In Firing Dusty Baker, Nationals' Gutless Arrogance On Display

Was this a good move or a bad move for the Nats?

It’s the worst job in baseball.

You win, but you always lose.

They hire you, only to fire you.

The Nationals managerial gig opened up Friday, as Washington's baseball club was up to its old, stupid tricks.

They fired Dusty Baker.

Really.

The same manager who won 95 games a year ago, captured the National League East title and lost in Game 5 of the NL Division Series against the Los Angeles Dodgers.

The same manager who won 97 games this year, won the NL East title for the first time in successive years in franchise history and lost Game 5 of the NL Division Series against the Chicago Cubs.

Baker stayed in Washington for nine days after the final playoff game, getting ready to sign a new two-year extension for at least $6 million, a press conference that would keep him in Washington, where he won his 2,000th career game, and perhaps a World Series title to go with it.

He waited. And waited. And waited. He finally went home to California on Thursday and was awakened with a phone call Friday morning in Sacramento.

You’re fired.

They didn’t have the guts to fire him to his face, so they waited for him to leave town.

“They just told me they wanted to go in a different direction, that was it,’’ Baker told USA TODAY Sports. “I'm surprised and disappointed.

"I really thought this was my best year. We won at least 95 games each year and won the division back-to-back years.

“It’s hard to understand.’’

No, not really. It’s the Nationals.

They have a history of treating their managers like garbage and lived up to the reputation once again Friday.

This is an organization that has been in Washington for a dozen years, and their next manager will be their seventh. No manager has even made it to their third year under the Lerner regime. The only team in baseball that has hired and fired more in this span is the Miami Marlins, who haven’t had a winning season in seven years or been to the postseason in 14 years.

The Nationals, meanwhile, have had six consecutive winning seasons, reached the playoffs four times in the last six years and now will be looking for their fifth manager since 2011.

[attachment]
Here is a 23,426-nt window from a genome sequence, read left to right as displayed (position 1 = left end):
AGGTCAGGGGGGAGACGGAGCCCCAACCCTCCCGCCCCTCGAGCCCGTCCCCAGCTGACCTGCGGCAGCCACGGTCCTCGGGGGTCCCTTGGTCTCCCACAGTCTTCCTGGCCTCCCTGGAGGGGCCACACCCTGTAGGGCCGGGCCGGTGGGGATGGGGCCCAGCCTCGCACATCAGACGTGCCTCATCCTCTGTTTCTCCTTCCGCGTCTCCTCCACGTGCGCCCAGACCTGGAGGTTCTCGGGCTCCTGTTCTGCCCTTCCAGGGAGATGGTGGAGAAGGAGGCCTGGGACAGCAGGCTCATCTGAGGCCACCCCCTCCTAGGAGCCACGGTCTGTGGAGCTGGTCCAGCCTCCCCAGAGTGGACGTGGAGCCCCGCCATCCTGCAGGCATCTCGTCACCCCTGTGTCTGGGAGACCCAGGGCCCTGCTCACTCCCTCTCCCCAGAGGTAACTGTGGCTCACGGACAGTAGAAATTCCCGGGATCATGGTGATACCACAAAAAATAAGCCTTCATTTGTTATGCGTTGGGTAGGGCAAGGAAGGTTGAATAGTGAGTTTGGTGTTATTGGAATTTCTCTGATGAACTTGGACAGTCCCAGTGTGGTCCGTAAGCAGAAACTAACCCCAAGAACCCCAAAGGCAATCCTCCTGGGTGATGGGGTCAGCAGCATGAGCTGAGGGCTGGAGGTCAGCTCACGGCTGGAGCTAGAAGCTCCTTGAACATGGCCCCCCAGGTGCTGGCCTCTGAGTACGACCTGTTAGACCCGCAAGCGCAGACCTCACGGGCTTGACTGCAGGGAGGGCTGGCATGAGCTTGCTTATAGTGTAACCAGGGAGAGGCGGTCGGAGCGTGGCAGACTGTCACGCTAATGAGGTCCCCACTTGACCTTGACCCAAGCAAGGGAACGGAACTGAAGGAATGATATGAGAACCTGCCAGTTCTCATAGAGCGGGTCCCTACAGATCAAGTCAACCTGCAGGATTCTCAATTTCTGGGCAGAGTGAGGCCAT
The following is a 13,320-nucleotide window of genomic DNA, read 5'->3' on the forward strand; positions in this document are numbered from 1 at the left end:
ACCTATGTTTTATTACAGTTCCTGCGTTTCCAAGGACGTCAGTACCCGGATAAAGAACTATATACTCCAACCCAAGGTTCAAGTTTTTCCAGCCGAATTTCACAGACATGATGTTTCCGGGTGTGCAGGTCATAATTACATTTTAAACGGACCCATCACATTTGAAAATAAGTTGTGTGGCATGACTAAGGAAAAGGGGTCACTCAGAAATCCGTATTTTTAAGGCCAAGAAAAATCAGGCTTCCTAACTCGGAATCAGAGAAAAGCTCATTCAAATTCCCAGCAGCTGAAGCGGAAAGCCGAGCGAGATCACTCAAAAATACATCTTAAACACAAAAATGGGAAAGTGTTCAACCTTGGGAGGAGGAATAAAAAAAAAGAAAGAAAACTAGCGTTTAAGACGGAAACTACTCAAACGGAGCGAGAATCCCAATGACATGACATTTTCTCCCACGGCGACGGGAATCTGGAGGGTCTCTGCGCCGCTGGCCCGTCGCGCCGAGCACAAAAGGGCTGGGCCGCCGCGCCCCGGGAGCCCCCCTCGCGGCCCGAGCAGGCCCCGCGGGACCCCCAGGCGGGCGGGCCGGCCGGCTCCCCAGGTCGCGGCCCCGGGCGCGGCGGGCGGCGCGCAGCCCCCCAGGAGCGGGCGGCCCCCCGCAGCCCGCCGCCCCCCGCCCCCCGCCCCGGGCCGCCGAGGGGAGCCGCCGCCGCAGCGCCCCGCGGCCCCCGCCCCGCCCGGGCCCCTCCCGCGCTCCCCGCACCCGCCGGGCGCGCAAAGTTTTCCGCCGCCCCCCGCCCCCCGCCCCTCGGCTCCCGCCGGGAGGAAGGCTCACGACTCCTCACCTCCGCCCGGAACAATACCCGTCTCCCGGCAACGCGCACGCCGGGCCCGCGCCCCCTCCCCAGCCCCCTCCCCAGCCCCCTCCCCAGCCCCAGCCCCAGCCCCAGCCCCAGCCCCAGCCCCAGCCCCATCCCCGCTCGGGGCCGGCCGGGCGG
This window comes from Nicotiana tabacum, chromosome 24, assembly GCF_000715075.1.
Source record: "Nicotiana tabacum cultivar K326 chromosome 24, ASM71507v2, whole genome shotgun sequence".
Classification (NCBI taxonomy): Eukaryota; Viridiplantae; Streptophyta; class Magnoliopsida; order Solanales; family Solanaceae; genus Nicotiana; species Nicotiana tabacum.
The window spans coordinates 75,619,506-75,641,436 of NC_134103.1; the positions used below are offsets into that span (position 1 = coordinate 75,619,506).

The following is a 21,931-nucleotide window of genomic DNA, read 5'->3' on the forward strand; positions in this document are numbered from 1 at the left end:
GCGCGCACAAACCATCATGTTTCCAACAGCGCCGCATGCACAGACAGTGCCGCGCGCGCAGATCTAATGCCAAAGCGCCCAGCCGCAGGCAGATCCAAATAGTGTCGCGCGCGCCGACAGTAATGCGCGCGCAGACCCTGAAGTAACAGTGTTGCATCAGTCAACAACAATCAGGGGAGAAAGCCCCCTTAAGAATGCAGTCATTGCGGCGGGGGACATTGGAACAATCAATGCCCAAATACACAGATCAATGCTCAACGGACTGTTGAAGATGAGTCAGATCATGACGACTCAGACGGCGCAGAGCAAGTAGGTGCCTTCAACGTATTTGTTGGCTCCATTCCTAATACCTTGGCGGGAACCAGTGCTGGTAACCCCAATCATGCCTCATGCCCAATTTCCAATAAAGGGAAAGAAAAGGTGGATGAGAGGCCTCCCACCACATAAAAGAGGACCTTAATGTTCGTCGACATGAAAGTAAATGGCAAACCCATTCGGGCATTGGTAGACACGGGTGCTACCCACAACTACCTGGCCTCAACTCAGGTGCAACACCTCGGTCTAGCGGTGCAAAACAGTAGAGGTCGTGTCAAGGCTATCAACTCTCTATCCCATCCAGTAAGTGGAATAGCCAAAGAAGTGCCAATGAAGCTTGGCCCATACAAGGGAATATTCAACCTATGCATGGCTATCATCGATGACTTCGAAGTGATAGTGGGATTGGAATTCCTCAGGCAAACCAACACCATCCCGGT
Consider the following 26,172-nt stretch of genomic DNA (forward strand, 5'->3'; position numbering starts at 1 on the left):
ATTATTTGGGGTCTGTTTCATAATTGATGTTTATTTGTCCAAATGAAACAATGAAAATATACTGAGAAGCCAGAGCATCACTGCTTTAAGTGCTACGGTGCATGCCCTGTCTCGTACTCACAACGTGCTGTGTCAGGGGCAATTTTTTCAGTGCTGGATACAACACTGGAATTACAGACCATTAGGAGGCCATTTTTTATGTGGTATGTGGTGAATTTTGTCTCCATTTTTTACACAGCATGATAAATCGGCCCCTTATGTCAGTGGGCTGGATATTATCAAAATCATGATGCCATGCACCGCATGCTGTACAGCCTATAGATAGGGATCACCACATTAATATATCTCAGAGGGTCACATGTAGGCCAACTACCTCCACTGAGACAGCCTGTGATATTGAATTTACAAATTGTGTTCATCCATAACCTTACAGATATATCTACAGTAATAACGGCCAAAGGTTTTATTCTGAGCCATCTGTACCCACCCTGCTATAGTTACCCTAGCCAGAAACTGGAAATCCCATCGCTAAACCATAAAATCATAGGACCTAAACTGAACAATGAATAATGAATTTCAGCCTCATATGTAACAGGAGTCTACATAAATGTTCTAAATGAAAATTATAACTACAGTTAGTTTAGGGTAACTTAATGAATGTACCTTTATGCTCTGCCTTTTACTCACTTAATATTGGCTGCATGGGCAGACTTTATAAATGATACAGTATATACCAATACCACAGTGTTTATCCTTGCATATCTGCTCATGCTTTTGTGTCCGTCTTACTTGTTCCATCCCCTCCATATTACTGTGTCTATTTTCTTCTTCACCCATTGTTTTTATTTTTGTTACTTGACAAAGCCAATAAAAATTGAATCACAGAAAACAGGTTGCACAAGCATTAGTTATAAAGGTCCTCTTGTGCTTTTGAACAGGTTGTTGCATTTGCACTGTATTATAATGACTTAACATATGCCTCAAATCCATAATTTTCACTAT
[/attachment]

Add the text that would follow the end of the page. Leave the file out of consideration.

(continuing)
“Our expectations have grown to the fact that winning regular-season games and winning divisions," Nationals GM Mike Rizzo said on a conference call, “are not enough. Our goal is to win a world championship.’’

Wow, so maybe we should look for Joe Maddon to be fired any day since the Cubs won’t win the World Series this year. How is Terry Francona still around in Cleveland? If the Dodgers don’t win the World Series, is Dave Roberts out?

It’s absurd, arrogant really, to think that winning 192 games and back-to-back division titles two years on the job will get you fired.

Then again, why should we be surprised? This is the same organization that offered Bud Black its managerial job two years ago, only to tell him it was for one year. When he objected, they turned to Baker, who took a two-year, $4 million deal, which was only half of what he was earning in his last job in Cincinnati.

This time, there were no negotiations at all, just dead silence while Baker remained in town, even asking if he should renew the lease on his condo.

“This was a pure baseball decision,’’ Rizzo said. “This had absolutely nothing to do with negotiations, dollars.

“This decision was obtained like every important, major decision we make here. It’s a total group decision with a consensus at the end of it, and this was no different.’’

Rizzo isn’t necessarily lying, but it’s a coverup for his ownership.

Once again.

Rizzo didn’t want to fire Baker. He tried to sign him to a two-year extension this summer until word leaked out, and the Lerner family told him to hold off until the end of the season. Rizzo spent the rest of the season telling everyone who’d listen that Baker would return and that his contract was a non-issue.

How, then, did Rizzo go from adamant to adios in regard to Baker?

This is on ownership, pure and simple.

It’s the only thing that makes sense, to leave a man hanging around in town more than a week after a draining season and not even tell him face to face that he’s no longer wanted.

“It was one of the most difficult decisions,’’ Rizzo said, “the ownership group and myself have had to make since we’ve been here with Washington.’’

Rinse and repeat.

The Nationals tell us they will immediately begin a search for a new manager, one with experience, leadership skills and preferably who has had plenty of success.

You know, kind of like the guy who was only the seventh manager to take his team to at least nine postseasons, with the other six in the Hall of Fame.

Good thing the Lerners didn’t own the Atlanta Braves all those years or they might have kicked Bobby Cox to the curb, scoffing at those 14 consecutive division titles and five pennants, demanding more than one World Series title.

Baker was driving Friday to Berkeley, to see his son, Darren, a freshman at Cal.

He’s hurting but will survive. He always does. He wants to keep managing and has no intention of retiring. There are still three managerial openings, even after Ron Gardenhire was hired Friday by the Detroit Tigers.

He won’t call the Phillies, Mets or Red Sox. If they want him, they know how to find him.

If nothing else, he proved in Washington that he’s still one of the best in the business. His teams have now won at least 90 games in five of the last six years, with four division titles and a wild-card berth. He’s not about to quit now.

“You know something, I thought this year was my best year,’’ Baker said. “I really did.’’

It just wasn’t good enough for the Nationals.

It never is.

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© 2017 USATODAY.COM


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